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Mountain Do
By Mary Ewing-Mulligan
Dec 1, 2015
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La Jota Vineyard Co., Napa Valley – Howell Mountain Cabernet Sauvignon 2012 and Cabernet Franc 2012 (each $75):  I have always admired California’s mountain wines.  Their vines usually are dry-farmed and grow in poor, infertile soil, producing small crops of intensely flavored grapes.  Altitude and slope bring superior illumination to the vines to aid ripening in climates that are cooler on average than those of valley-floor vineyards.  Mountain-grown red wines can be huge but they are often compact as well, with an intriguing precision of flavor.

In Napa Valley’s diverse topography, four of the sixteen AVAs are mountain districts.  In the Mayacamas Mountains of western Napa County are Spring Mountain, Diamond Mountain and Mt. Veeder, and in the Vaca Range east of the famous valley-floor and benchland districts is the Howell Mountain AVA.  In 1983, Howell Mountain became the first AVA within the larger Napa Valley AVA.  Nearly a century earlier, pioneering vintners such as Charles Krug brought viticulture to Howell Mountain, and by the end of that century wines from Howell Mountain had won medals in world wine competitions in Paris.

All vineyards in the Howell Mountain AVA lie at altitudes above 1400 feet.  The critical feature of this altitude is that the vineyards are above the fog line and remain sunny when the fog rolls onto the lower vineyards nearer the coast.  Temperatures tend to remain steady, with warmer nights than many of the lower districts but without their heat spikes during the day.

La Jota Vineyard Co. dates back to 1898 when Swiss immigrant Frederick Hess built a stone winery on part of Rancho La Jota, a Mexican land grant atop Howell Mountain.  La Jota wines were among those that won international acclaim more than 100 years ago.  Today that original winery is the site of La Jota’s winemaking operations.

La Jota 2012 Cabernet Franc and 2012 Cabernet Sauvignon were both standouts in a small blind tasting I recently conducted.  The La Jota Cabernet Franc ($75) is the most powerful Cabernet Franc wine I have ever tasted, and it overshadowed the Cabernet Sauvignon in intensity and weight.  And no wonder:  The wine comes from vines nearly 40 years old (planted on St. George rootstock, they are not vulnerable to phylloxera) on a site that regularly yields only about 1.5 tons of grapes per acre.  Winemaker Chris Carpenter enabled the site’s natural intensity, rather than trying to subdue it, by aging the wine for 20 months in 81 percent new French oak.  When first tasted, the wine seems tannic to the point of imbalace, but with air the rich, spicy fruit begins to speak.  Aromas and flavors of blueberry, cherry and bramble fruit mix with savory mineral and spice character and submerge the strong tannin.  Italians would call this a “vino di meditazione.”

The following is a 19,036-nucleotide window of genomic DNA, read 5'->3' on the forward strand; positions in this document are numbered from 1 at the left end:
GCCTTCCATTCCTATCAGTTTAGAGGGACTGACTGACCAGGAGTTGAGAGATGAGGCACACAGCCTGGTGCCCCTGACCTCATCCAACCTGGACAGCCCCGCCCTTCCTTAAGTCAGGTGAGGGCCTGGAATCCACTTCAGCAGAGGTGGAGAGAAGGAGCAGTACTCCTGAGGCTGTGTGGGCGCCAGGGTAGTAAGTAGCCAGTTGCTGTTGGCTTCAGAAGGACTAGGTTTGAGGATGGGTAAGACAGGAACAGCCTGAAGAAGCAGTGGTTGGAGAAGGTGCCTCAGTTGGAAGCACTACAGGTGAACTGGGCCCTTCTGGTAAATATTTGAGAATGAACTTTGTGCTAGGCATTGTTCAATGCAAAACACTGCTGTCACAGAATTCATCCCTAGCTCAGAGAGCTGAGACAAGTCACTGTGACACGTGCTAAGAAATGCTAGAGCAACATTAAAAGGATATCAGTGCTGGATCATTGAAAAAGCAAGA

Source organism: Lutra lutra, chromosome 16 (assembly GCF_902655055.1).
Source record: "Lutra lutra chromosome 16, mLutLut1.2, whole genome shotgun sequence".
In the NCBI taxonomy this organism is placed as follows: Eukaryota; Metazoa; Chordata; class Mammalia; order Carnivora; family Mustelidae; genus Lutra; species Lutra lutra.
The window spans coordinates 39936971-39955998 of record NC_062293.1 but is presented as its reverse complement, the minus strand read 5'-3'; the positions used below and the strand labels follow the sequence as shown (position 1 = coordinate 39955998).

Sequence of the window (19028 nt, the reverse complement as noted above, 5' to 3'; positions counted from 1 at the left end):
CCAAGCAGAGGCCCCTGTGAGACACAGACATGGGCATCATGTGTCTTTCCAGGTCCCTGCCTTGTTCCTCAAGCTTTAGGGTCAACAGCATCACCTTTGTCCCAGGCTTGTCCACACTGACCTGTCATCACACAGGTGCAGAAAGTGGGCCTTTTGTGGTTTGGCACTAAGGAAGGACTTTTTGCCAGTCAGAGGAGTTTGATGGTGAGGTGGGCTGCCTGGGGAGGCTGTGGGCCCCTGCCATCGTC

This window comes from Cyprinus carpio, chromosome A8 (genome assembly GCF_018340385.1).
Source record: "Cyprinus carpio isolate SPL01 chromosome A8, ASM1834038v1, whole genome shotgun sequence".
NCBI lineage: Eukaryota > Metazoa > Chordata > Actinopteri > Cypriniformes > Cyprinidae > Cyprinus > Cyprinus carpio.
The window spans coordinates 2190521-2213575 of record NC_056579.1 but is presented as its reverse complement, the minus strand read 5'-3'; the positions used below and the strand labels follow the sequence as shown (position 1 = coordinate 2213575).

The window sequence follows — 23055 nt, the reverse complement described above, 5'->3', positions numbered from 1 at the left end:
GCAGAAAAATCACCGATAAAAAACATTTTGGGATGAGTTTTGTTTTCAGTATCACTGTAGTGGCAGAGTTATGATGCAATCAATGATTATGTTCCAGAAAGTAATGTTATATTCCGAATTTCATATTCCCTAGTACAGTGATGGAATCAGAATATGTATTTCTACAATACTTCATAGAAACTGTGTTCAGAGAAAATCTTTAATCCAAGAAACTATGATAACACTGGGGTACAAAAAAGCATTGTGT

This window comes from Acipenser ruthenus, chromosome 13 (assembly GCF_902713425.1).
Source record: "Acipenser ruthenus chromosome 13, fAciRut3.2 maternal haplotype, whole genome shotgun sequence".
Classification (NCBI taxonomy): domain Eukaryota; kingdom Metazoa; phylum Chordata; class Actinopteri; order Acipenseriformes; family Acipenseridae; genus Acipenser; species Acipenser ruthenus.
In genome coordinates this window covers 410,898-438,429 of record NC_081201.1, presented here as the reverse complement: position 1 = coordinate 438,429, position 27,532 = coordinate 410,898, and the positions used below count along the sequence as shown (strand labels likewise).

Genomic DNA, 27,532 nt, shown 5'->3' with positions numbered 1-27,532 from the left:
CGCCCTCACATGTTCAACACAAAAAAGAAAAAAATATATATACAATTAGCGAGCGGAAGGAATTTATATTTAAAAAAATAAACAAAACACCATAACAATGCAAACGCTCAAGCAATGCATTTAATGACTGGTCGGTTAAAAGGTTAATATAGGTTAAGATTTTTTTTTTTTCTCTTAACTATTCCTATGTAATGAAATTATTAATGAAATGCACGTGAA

The 2012 La Jota Cabernet Sauvignon in comparison seems quite an elegant wine.  Actually, it is also full-bodied and powerful but is components work together so gracefully that the wine’s power is almost an afterthought.  When you smell this wine, you are likely to notice a fine herbal scent of anise alongside dark berry notes, dried berries and bittersweet chocolate; in your mouth, red fruit notes and earthy minerality emerge.  At this young age, the wine still shows its oak tannin, but the freshness and vibrancy of the fruit harmonize beautifully with the tannin so that the tannin assumes mainly a textural function.  If you think about the fruit, you can taste how focused and precise the flavors are -- typical of mountain fruit.  According to Carpenter, this Cabernet Sauvignon can age for decades in the bottle.

For my taste, the Cabernet Sauvignon is the choice, but the Cabernet Franc is an equally fine wine.  The Cabernet Sauvignon has the larger production, at 3928 cases compared to only 355 cases for the Cabernet Franc.

Cabernet Franc, 91 Points
Cabernet Sauvignon, 92 Points